The series of fights that together make up the battle of Refugio occurred between March 12 and 15, 1836, during the Texas Revolution, at Nuestra Señora del Refugio Mission in Refugio County. In early March 1836 Carlos de la Garza and about eighty rancheros, serving as scouts and advance cavalry for Mexican general José de Urrea's invading army, raided the village of Refugio. On March 10, during the Goliad campaign of 1836, James W. Fannin, Jr., sent Amon B. King and twenty-eight men to Refugio to help the families besieged there escape to Goliad, knowing that their destination lay in the path by which the main Mexican force under Urrea was expected daily. On March 12, before leaving Refugio, King stubbornly sought to punish Garza and his rancheros. He underestimated Garza's strength and resolve, however, and was forced to retreat with the families back to the mission, where he took refuge and sent word to Fannin at Goliad for help. In what proved to be a disastrous move, Fannin dispatched Lt. Col. William Ward and the Georgia Battalion, together with some of Peyton S. Wyatt's men, to relieve King's command. Ward and some 120 men successfully allayed the siege in the afternoon of March 13. Nevertheless, as John J. Linn wrote, "A difference of opinion arose between the two commanders in relation to the command, which seemed to be irreconcilable, as they could not be coerced into a concert of action, even by the perils that threatened them both so imminently."
With both commanders quarreling over rank yet anxious for a fight, the Texian force divided. Some of Ward's men went with King on a punitive mission against the rancheros, and while they were out Urrea and the main force of 1,500 men surrounded Ward's party at the mission. When King attempted to return to the mission, he came upon the rear of Urrea's army and was forced to make a stand in the timber on the Mission River within site of Ward's command. The troops held their ground valiantly from late morning to dark, March 14, while Ward withstood several vigorous assaults. Mexican losses were heavy; the Texans suffered few casualties but were short of food, water, and ammunition. Ward sent James Humphries to Goliad to advise Fannin, who finally got word to Ward through Edward Perry to retreat to Victoria, where they were to rendezvous. Volunteers were left with the wounded and families, and Ward apparently left the mission with the remainder of his battalion on the night of March 14 and traveled in the direction of Copano through woods and swamps to avoid the Mexican cavalry. King's company also tried to escape during the night but was overtaken on March 15 and marched back as prisoners to the mission, now occupied by Urrea's forces. The next day those remaining from Ward's battalion, together with King and all of his company, were executed, except for two Germans and Lewis T. Ayers, who were spared with the local families by the German-born Lt. Col. Juan José Holzinger. Ward's men managed to reach Victoria, but finding the village occupied by Urrea's troops, continued their retreat to Dimitt's Landing, where they surrendered to Urrea. Except for those detailed as laborers to build boats at Victoria, they were marched back to La Bahía, where they were executed in the Goliad Massacre with Fannin's men on March 27, 1836. Though the battle of Refugio is one of the less-known engagements of the Texas Revolution, its consequences are significant. Fannin disastrously split his forces by ordering King and Ward into the path of Urrea's army, a move that reduced by about 150 the number of men he was able to bring to bear against the Mexicans at the battle of Coleto. King and Ward, whose quarrel over rank divided their own small force, refused to return to Goliad before engaging Mexican troops. This prevented their rejoining Fannin, thereby delaying Fannin's retreat to Victoria—a delay that contributed to his defeat at the Coleto and resulted as well in the Texas misfortune in the battle of Refugio and the execution of King's men. Most historians have judged the entire episode as folly. The clash of stubborn personalities, together with their contempt for the prowess of the Mexican army, reduced Fannin's, Ward's, and King's effectiveness, contributing to their defeat and to the calamity of the Goliad Massacre.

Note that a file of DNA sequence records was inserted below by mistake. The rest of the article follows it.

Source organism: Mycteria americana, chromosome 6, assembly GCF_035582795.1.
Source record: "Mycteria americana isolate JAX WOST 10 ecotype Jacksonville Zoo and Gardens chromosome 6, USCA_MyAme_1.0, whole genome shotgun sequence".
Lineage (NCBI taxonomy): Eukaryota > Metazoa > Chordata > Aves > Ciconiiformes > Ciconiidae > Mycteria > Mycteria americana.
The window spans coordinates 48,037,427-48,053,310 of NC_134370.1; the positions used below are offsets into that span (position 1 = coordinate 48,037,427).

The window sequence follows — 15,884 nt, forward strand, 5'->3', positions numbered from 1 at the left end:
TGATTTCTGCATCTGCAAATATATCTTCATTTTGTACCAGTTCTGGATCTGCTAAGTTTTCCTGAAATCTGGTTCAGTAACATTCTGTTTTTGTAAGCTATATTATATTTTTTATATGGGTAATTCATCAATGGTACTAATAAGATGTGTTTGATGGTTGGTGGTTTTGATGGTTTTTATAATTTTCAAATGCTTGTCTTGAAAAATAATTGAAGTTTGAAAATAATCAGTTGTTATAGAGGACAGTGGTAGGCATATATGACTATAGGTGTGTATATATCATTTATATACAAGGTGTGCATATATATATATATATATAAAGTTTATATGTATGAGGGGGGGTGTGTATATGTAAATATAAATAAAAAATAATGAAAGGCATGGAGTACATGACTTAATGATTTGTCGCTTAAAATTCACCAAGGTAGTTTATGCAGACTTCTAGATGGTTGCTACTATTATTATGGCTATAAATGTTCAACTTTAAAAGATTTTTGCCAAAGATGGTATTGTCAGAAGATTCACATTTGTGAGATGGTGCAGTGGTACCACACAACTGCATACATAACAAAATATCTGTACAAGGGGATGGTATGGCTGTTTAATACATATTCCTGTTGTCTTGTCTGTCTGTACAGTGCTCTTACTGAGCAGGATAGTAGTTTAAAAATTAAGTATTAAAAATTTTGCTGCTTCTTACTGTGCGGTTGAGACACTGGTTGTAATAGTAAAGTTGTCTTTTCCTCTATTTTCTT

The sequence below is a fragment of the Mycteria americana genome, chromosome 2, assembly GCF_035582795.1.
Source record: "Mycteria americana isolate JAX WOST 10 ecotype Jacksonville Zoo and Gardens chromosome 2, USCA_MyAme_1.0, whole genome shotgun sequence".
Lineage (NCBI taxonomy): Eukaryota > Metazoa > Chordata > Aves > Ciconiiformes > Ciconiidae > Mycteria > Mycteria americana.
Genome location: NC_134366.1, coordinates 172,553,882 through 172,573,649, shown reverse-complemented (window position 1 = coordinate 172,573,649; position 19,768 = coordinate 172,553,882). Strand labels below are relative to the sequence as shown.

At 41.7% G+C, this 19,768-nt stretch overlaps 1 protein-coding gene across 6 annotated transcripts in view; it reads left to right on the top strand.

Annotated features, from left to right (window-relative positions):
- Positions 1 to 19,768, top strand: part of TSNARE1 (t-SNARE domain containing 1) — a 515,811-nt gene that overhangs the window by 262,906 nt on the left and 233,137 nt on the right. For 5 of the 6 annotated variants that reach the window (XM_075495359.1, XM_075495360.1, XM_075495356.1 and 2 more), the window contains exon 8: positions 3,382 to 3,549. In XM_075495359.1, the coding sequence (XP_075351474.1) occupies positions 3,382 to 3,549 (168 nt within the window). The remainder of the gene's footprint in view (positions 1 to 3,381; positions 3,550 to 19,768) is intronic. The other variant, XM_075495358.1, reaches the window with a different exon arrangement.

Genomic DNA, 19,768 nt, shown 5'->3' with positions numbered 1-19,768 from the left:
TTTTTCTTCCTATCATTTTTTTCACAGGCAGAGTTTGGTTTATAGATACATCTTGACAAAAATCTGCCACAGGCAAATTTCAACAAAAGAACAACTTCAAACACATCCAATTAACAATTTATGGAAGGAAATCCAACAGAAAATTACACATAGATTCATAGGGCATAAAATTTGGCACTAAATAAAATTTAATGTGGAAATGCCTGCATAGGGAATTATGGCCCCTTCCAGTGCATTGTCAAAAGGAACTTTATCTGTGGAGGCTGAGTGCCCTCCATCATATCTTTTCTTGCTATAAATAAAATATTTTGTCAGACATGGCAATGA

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Harbert Davenport, "Men of Goliad," Southwestern Historical Quarterly 43 (July 1939). Hobart Huson, Refugio: A Comprehensive History of Refugio County from Aboriginal Times to 1953 (2 vols., Woodsboro, Texas: Rooke Foundation, 1953, 1955). Kathryn Stoner O'Connor, The Presidio La Bahía del Espíritu Santo de Zúñiga, 1721 to 1846 (Austin: Von Boeckmann-Jones, 1966). José Enrique de la Peña, With Santa Anna in Texas (College Station: Texas A&M University Press, 1975). David M. Vigness, The Revolutionary Decades: The Saga of Texas, 1810–1836 (Austin: Steck-Vaughn, 1965).
The following, adapted from the Chicago Manual of Style, 15th edition, is the preferred citation for this entry.
Craig H. Roell,
“Refugio, Battle of,”
Handbook of Texas Online,
accessed August 19, 2022,
Published by the Texas State Historical Association.
Original Publication Date:
Most Recent Revision Date:
August 4, 2020